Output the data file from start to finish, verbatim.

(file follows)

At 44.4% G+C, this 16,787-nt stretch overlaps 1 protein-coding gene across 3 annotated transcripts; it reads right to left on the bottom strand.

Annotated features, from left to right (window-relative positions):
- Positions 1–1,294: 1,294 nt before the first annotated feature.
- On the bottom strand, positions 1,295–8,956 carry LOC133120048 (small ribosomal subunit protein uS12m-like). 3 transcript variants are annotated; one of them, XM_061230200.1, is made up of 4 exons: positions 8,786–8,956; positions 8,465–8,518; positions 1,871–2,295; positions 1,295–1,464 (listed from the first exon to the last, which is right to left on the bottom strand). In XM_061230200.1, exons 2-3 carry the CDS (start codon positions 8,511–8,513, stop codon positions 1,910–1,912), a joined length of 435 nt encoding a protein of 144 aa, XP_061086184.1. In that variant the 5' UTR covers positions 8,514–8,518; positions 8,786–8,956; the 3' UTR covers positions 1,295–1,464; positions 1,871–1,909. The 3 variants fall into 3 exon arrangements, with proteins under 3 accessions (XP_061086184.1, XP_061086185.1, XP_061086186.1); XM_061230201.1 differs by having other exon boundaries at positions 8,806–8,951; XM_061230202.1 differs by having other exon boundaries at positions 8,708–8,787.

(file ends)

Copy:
At 44.4% G+C, this 16,787-nt stretch overlaps 1 protein-coding gene across 3 annotated transcripts; it reads right to left on the bottom strand.

Annotated features, from left to right (window-relative positions):
- Positions 1–1,294: 1,294 nt before the first annotated feature.
- On the bottom strand, positions 1,295–8,956 carry LOC133120048 (small ribosomal subunit protein uS12m-like). 3 transcript variants are annotated; one of them, XM_061230200.1, is made up of 4 exons: positions 8,786–8,956; positions 8,465–8,518; positions 1,871–2,295; positions 1,295–1,464 (listed from the first exon to the last, which is right to left on the bottom strand). In XM_061230200.1, exons 2-3 carry the CDS (start codon positions 8,511–8,513, stop codon positions 1,910–1,912), a joined length of 435 nt encoding a protein of 144 aa, XP_061086184.1. In that variant the 5' UTR covers positions 8,514–8,518; positions 8,786–8,956; the 3' UTR covers positions 1,295–1,464; positions 1,871–1,909. The 3 variants fall into 3 exon arrangements, with proteins under 3 accessions (XP_061086184.1, XP_061086185.1, XP_061086186.1); XM_061230201.1 differs by having other exon boundaries at positions 8,806–8,951; XM_061230202.1 differs by having other exon boundaries at positions 8,708–8,787.